Actor-turned-Congress spokesperson Divya Spandana, who is usually known for her witty posts and banter, has landed in a soup for dissing PM Modi.
A growing number of actors, politicians and celebrities speak their minds out on social media, only to find their comments backfire on them. Joining this list is cricketer M.S. Dhoni, who has stirred a controversy by donning the ‘Balidan’ (sacrifice) badge on his glove during India’s first World Cup match against South Africa on June 5.
Motormouth Salman Khan has been constantly dissing Priyanka Chopra for dropping out of his film Bharat to marry Nick Jonas, while Jitesh Pillai, the editor of a reputed film magazine, mocked TV actor Hina Khan for her Cannes appearance. There’s also actor-turned-social media spokesperson of Congress, Divya Spandana, who passed a rather snide comment while congratulating the Finance Minister Nirmala Sitaraman. She doesn’t spare even PM Modi!
IAS officer Nidhi Chaudhari, a deputy municipal commissioner of Brihanmumbai Municipal Corporation (BMC), triggered a row after she posted a controversial tweet on Mahatma Gandhi.
And now we have M.S. Dhoni sporting ‘Balidan’ (sacrifice) badge on his glove that has ICC objecting to it, saying “it’s a breach of the rules and regulations.”
While celebrity statements/ behaviour goes viral in no time, when they say or do things that are insensitive, or against rules, it boomerangs on them and shows them in poor light.
M.S. Dhoni, who till date, has led his life without any majorcontroversy, has been called out this time.
Like Boria Majumdar, well known cricket commentator, rightly tweeted, “Can we please agree that MSD does not need to prove his patriotism by wearing insignia. He is a patriot and a legend of the game. Insignia or no insignia this won’t change. Here he is on a mission to win the World Cup. That should be priority.”
Others too commented that what Dhoni did was ‘unnecessary.’
As opposed to calm and composed Dhoni, Salman Khan has been called a ‘toxic male’ who cannot digest it when someone has the courage to walk out on him. Divya Spandana, on the other hand, has vanished from the social scene, rumour is she was pulled up by her party and told to ‘back off’.
And Jitesh Pillai. Well, Hina Khan had the last laugh as just about everyone in showbiz and others too, hit out at Jitesh for his nasty tweet — “Cannes has suddenly become Chandivali studios kya?” — while commenting on Hina’s picture from red carpet.
And Hina got even more publicity for her Cannes appearance.
Why do people go overboard with their nasty comments on public platforms?
Brand manager Abhishek Asthana aka Gabbbar Singh on Twitter, who has one million followers on the networking site, says, “I think a majority of celebs who say something politically incorrect do not realise the distance their message can travel. Typically, such things are said assuming a false sense of privacy, when in fact the camera is still rolling. It works for the showrunners, the producers and the anchors to coax a controversial word out of the celeb, which will then be played out millions of times on social media, gaining them enough eyeballs.”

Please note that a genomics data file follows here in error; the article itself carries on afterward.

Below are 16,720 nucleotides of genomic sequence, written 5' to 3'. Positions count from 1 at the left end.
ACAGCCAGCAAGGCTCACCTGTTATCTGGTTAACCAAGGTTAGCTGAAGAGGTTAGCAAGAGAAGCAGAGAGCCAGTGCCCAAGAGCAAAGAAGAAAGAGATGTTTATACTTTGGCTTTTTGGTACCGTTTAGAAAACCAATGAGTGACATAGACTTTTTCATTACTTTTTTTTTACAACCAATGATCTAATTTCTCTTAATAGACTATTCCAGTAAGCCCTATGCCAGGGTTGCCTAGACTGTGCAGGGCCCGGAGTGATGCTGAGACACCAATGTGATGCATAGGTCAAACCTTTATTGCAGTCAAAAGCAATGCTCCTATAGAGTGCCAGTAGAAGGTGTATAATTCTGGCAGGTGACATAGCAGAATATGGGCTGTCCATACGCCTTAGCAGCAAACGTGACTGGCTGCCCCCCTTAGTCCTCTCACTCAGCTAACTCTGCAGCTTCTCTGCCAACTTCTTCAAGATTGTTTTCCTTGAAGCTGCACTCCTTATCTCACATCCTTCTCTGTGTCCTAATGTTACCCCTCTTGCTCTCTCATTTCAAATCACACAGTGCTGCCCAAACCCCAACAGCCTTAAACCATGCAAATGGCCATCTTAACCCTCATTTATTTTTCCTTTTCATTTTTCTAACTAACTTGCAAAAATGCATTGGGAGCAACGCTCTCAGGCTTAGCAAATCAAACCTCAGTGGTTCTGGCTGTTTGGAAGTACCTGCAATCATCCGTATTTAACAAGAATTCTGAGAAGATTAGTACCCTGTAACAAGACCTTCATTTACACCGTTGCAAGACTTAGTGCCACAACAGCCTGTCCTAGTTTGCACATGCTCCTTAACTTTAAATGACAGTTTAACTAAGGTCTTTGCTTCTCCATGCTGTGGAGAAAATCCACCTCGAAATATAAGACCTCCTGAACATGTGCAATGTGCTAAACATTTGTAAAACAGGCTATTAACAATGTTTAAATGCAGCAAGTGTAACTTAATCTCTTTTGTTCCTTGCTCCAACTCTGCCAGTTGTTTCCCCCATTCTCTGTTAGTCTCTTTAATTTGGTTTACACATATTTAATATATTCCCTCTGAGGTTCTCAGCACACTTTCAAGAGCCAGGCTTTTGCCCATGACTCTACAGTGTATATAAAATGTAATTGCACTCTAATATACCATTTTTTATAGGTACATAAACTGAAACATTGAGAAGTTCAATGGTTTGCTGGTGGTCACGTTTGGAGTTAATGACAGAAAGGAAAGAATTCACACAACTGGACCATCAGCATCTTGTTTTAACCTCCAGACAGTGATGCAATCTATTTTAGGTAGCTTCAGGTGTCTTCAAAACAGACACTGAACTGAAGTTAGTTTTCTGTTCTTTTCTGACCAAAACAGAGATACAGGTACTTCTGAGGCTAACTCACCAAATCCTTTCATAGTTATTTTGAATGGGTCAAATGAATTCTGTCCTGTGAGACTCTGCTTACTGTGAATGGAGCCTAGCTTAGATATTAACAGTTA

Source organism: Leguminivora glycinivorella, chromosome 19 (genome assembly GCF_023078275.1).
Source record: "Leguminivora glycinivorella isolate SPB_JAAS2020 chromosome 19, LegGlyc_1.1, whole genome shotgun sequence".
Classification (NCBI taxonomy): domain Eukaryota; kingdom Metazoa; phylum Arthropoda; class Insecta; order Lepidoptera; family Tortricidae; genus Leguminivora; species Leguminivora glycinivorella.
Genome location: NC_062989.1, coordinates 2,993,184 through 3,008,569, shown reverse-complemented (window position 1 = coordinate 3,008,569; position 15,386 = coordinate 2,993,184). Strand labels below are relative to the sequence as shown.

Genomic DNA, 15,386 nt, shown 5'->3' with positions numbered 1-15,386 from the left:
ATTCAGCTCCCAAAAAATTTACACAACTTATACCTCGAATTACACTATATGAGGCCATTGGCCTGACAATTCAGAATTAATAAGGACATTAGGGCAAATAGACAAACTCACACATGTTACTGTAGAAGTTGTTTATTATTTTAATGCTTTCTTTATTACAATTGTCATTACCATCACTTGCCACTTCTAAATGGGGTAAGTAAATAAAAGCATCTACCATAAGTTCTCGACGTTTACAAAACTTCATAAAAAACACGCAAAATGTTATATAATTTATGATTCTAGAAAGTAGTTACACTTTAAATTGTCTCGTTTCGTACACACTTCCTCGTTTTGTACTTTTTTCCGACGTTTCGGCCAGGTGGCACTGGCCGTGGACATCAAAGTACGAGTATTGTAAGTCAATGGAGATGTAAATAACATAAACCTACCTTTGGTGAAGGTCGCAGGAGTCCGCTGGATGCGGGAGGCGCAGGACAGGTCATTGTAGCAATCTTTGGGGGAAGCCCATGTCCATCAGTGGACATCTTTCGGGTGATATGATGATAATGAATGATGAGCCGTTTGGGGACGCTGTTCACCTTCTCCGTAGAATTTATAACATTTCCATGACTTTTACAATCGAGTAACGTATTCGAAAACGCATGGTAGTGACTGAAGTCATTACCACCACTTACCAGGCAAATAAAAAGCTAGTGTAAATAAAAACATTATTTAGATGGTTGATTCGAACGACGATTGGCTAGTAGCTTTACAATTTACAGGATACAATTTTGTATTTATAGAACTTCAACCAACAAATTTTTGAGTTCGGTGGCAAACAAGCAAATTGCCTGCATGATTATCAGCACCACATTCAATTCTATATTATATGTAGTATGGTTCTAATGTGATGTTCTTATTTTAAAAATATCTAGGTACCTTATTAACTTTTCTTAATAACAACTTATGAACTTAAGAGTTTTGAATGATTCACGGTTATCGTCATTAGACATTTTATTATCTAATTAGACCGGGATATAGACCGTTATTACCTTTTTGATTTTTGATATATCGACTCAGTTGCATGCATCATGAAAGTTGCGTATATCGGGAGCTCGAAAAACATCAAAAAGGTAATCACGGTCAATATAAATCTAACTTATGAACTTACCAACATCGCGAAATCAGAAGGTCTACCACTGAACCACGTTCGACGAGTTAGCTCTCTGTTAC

He adds, “All it takes is a foolish celebrity prone to casual banter and a rolling camera. A glowing example would be Hardik Pandya and K.L. Rahul on Koffee with Karan.”
Of course, Bollywood actors are known and prone to go overboard at times. Salman Khan, known for his misogynistic statements, mocked Priyanka Chopra for choosing marriage over his film which he claimed as the ‘biggest project in her life’. He didn’t stop at that but went on and on at every interview while promoting his film Bharat. And ended up receiving a lot of flak.
Zero singer Abhay Jodhpurkar, who has quite a fan following on Instagram, says, “People should think twice before commenting about someone’s personal life, even if it’s a jibe or said in a funny way. They need to consider the repercussions of their comment. Social media is so powerful and a statement could be twisted or misinterpreted, so one should be really careful with words or while quoting somebody else. We’re living in a world filled with hatred. For instance, what Vivek Oberoi did too was totally unnecessary, especially since he had a personal equation with those in the meme and there are families involved.”
And as Hina Khan, who was the target of Jitesh Pillai’s acerbic tweet, reportedly said that trolls posting offensive comments is one thing — they are faceless people, perhaps having a miserable life — but why do those who seemingly have it all lay everything on the line for the sake of publicity?
Politicians are not far behind, they are often caught saying offensive and moronic stuff — both online and offline. Actor-turned-Congress spokesperson Divya Spandana, who is usually known for her witty posts and banter, has landed in a soup for dissing PM Modi. Her last tweet, before deactivating her Twitter account, was a congratulatory message to India’s finance minister Nirmala Sitharaman. Although a laudatory tweet, it had a snide remark referring to the GDP of the country. Similarly, IAS officer Nidhi Choudhari recently tweeted in support of Nathuram Godse for which action was taken against her.
“Social media has become an extremely polarising space. With a high presence of trolls from all sides of the spectrum, celebrities feel a sense of impunity and confidence in blabbering controversial stuff. As they say, any publicity is good publicity,” says social media enthusiast Rakshith Ponnathpur.